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Sarah Susanka’s Not-So-Big Ideas for Log Homes

by: Jessica Bizik | Log Home Design "The place where we spend most of our time these days is the main living space, which usually includes the family room and kitchen, so this area needs a lot of design attention," says architect and best-selling author Sarah Susanka (of The Not So Big House fame). "I […]
by Jessica Bizik
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by: Jessica Bizik | Log Home Design

Open floor plan "The place where we spend most of our time these days is the main living space, which usually includes the family room and kitchen, so this area needs a lot of design attention," says architect and best-selling author Sarah Susanka (of The Not So Big House fame). "I usually suggest that people pour a little more of their budget into this area of the home—not necessarily to make it larger, but simply to make it quite functional and comfortable."

So how does this noted architect make open floorplans flow seamlessly? In many cases, she doesn't.

"In a way it's not about making the rooms flow seamlessly, but about making subtle distinctions that distinguish one space from the next," says Sarah. She feels this is particularly important in log and timber frame homes, which can end up being "one volume" with little variety.

Her advice? "I suggest varying the ceiling height—perhaps a lower ceiling in the kitchen—to give that room its own identity. You can still see very clearly from one room to the next, but giving each space its own personality makes the whole area feel much more cozy."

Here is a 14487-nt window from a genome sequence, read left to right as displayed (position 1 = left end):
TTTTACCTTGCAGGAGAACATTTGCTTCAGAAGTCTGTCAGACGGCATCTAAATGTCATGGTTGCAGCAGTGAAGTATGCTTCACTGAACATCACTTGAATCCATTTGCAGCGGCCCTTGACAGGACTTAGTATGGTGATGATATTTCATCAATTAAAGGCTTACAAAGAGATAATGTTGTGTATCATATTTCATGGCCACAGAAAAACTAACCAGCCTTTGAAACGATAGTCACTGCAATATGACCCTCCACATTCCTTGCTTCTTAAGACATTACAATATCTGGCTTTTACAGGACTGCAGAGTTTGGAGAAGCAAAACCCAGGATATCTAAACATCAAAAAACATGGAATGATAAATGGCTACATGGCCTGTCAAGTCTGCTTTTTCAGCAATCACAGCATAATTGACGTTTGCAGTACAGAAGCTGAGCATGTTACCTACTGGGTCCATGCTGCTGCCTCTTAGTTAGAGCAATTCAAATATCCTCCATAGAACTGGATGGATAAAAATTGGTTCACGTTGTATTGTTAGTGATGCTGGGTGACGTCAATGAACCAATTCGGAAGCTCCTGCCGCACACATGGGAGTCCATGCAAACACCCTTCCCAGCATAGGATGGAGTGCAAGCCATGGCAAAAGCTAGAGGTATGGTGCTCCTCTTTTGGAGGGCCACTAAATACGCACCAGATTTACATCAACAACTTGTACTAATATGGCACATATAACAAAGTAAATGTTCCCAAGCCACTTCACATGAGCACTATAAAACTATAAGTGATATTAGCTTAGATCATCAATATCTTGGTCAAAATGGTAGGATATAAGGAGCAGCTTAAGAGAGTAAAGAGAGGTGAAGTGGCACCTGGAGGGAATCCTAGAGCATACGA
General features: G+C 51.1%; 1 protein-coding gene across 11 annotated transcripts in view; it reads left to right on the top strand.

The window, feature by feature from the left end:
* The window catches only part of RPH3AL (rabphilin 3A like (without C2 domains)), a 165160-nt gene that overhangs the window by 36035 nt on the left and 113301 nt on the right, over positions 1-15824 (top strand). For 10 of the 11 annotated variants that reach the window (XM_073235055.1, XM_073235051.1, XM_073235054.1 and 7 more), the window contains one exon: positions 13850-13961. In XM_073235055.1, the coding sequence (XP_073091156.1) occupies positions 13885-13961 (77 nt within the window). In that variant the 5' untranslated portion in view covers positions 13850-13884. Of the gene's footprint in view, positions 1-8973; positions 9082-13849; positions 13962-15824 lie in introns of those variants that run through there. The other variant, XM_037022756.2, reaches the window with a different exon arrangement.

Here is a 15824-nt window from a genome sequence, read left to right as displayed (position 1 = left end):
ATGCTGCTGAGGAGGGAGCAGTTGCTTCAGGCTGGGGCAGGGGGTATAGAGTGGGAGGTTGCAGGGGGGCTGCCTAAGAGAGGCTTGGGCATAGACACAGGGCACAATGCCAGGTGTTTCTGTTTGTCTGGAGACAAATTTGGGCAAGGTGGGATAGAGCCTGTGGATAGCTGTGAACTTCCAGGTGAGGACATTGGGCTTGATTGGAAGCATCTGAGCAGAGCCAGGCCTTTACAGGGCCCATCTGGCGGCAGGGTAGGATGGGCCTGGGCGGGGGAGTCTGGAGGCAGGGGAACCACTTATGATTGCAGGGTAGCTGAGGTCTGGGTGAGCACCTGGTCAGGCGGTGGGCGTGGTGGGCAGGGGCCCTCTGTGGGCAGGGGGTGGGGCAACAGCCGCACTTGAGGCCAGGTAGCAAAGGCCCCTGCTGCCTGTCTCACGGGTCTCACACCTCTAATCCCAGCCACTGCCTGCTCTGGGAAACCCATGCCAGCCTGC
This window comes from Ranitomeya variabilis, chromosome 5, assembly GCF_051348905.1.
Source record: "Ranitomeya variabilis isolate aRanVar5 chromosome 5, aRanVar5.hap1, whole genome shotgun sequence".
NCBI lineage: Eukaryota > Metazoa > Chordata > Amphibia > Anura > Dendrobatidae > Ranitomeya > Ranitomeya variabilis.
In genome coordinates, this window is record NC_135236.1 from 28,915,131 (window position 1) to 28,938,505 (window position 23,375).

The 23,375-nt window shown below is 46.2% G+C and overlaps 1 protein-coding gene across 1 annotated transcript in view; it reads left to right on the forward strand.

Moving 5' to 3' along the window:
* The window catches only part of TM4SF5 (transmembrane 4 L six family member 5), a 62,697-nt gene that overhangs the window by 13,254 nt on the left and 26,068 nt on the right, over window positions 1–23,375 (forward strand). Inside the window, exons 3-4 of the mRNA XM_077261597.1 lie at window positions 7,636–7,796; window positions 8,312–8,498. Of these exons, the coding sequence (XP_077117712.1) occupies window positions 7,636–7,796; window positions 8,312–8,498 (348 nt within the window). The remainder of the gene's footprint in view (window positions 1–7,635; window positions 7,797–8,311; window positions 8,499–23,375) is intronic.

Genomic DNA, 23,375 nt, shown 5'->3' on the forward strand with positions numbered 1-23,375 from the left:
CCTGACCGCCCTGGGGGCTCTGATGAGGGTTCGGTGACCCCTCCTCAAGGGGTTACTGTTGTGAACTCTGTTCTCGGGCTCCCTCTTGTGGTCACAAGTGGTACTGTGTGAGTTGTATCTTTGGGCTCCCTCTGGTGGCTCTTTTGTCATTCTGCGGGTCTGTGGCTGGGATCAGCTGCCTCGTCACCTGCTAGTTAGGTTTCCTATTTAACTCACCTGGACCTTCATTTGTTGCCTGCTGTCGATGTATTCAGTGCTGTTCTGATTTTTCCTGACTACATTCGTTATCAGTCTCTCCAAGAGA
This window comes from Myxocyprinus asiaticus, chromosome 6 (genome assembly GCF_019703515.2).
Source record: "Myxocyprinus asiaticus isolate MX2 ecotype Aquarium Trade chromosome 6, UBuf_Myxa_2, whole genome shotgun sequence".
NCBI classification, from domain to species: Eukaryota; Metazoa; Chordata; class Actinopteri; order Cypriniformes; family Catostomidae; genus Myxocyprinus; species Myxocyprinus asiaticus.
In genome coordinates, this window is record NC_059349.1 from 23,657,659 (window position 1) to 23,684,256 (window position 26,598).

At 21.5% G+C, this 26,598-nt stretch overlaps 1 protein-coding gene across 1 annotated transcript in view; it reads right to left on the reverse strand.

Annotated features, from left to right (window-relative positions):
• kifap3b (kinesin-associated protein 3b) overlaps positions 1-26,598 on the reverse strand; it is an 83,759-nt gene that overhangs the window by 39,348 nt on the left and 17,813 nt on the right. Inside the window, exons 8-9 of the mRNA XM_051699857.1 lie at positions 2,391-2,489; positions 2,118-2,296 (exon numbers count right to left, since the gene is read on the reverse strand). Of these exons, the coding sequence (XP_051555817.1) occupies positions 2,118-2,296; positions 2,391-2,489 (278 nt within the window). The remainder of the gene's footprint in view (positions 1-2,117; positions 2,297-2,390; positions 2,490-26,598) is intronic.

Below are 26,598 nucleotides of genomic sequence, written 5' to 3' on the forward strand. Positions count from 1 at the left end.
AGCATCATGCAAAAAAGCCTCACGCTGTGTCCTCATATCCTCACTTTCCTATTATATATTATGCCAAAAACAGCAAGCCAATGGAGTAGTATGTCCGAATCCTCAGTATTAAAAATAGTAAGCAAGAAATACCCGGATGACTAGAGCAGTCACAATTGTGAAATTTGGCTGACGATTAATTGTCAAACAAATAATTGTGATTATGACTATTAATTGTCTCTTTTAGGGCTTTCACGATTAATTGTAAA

Susan SusankaTo go one step farther, Sarah says consider the interior view. "Take each space where you know you're going to hang out and ask yourself, 'What am I going to be looking at when I spend time here?' Composition is really critical to design—and it doesn't happen by accident. Treat each of those views as though you were painting a tableau."

More: Other Log Home Design books


Published in Log Home Design
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One Response

  1. When we designed our home, we filled in a specification sheet for each room for reference when we started fitting the rooms together. Listed were: who used the room, what time of day, for what, electrical, plumbing, video and phone/computer requirements. Also, what views were required, sunlight needs, lighting fixtures/sockets, and multi-use potential. Now, in our mid-70′s it is all paying off.

    keith ojalaAugust 21, 2008 @ 9:43 pmReply



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